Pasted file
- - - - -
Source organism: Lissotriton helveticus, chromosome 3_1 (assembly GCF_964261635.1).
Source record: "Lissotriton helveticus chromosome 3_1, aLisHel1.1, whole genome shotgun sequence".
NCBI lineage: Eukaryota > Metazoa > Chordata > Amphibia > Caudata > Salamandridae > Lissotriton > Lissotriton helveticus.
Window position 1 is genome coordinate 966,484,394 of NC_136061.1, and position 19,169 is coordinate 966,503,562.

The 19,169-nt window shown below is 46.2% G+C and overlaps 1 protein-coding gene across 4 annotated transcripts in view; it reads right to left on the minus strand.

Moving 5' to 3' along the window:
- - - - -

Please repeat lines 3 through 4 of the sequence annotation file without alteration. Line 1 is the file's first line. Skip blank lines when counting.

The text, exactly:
NCBI lineage: Eukaryota > Metazoa > Chordata > Amphibia > Caudata > Salamandridae > Lissotriton > Lissotriton helveticus.
Window position 1 is genome coordinate 966,484,394 of NC_136061.1, and position 19,169 is coordinate 966,503,562.